Glen Rock doors shut, classes continue, and bags line hallways during unusual lockdown drill

by Hailey Nirenberg, Staff Writer

On Friday June 6th, students at Glen Rock High School listened as Mr. Arlotta, GRHS Principal, conducted an unusual lockdown drill.

During second period, students were instructed to place their bags outside in the hallway. What made it different from a normal lockdown drill was that teachers were able to continue teaching and continue their lessons during this time.

“This was a pre-planned event, as a matter of fact it takes months to actually put something like this together,” Mr. Arlotta said.

What really got students buzzing was the question of why this drill was taking place.

“The purpose of it is, obviously, it’s really to ensure the safety of students and staff, and certainly we don’t want drugs or firearms or anything else in the school,” the GRHS Principal said.

“There are dogs that are trained to sniff these things out, so the purpose of it is to really make sure it’s not in our schools, because it doesn’t belong here,” said Mr. Arlotta.

As students remained in their classes, a team of sheriff’s from the Glen Rock Police Department and their canine units did a thorough sweep of the school.

“I think certainly with what has gone on in the community, both Glen Rock, New Jersey, the United States, the increase of heroine use, things of that nature, I don’t think it makes us naïve that it’s definitely a part of our world as well,” Mr. Arlotta said.

This type of lockdown drill has never been done during Mr. Alotta’s time as principal here at GRHS, however, the students and he both believe the first one went well.

“’I’m very happy with the way it went, because it was a new experience for our students and staff, especially the whole idea with the backpacks and everything,” Mr Arlotta said. “But honestly the drill went perfectly, everybody cooperated, so from the drill aspect we couldn’t have asked for anything better.”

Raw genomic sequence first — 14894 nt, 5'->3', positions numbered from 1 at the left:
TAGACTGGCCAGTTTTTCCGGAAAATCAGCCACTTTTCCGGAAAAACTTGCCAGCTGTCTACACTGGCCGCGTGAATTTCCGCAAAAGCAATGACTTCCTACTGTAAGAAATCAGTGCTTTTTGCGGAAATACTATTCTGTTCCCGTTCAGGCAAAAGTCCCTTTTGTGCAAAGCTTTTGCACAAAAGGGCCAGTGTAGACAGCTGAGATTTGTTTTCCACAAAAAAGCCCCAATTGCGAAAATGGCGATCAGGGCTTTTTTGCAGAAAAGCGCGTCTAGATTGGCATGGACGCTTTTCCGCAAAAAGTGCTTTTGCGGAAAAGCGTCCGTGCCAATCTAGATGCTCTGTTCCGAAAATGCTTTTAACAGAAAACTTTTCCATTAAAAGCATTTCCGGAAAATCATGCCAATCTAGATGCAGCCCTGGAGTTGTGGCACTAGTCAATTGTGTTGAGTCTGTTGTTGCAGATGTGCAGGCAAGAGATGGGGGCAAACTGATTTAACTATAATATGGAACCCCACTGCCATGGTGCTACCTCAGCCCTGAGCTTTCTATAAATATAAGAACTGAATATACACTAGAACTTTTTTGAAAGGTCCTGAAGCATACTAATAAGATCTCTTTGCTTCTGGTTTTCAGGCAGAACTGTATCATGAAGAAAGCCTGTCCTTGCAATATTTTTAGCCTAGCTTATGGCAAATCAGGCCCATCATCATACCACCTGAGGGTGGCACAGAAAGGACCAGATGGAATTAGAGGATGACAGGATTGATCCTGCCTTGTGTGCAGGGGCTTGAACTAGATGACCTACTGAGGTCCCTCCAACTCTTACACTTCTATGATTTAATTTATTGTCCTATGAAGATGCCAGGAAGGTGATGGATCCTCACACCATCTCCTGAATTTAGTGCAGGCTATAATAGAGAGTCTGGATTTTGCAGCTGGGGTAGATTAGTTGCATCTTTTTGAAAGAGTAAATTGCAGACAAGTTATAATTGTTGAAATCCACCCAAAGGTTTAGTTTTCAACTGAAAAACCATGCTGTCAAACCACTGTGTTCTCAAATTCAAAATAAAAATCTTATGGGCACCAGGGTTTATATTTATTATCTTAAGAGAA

On the other hand, sophomore Tim Fink had a different opinion.

“They made it seem like it wasn’t a big deal. They made it seem like it was a normal lockdown, and us throwing our backpacks in the hallway was obvious and kids could have just taken their stuff out of their backpacks and put it in their pockets,” said Tim Fink.

Sophomore Maddy Doubet questioned the efficiency of the drill, as well.

“I understand why they did it, but it just seemed really sloppy. It didn’t seem like it was planned out very efficiently, just throw your backpacks in the hallway and lock your doors,” said Maddy.

Yet not all students were opposed to the drill.

“I thought the lockdown drill took good measures to ensure the safety of our school,” said Erin Jones, GRHS sophomore.

And as for the teachers who were unaware that the drill was taking place, most thought it was good practice for possible events.

“Certainly I know we always have to practice for the potential of something like that happening, so obviously it was the first time we’ve done a drill like that, so certainly it has to happen for real to see if that procedure is effective,” said GRHS history teacher Mrs. Martin.

And as for a drill in the future: “We will periodically work with our Police Department, and anything we can do proactively to try to keep it out of here I think we’ll do it,” Mr. Arlotta said.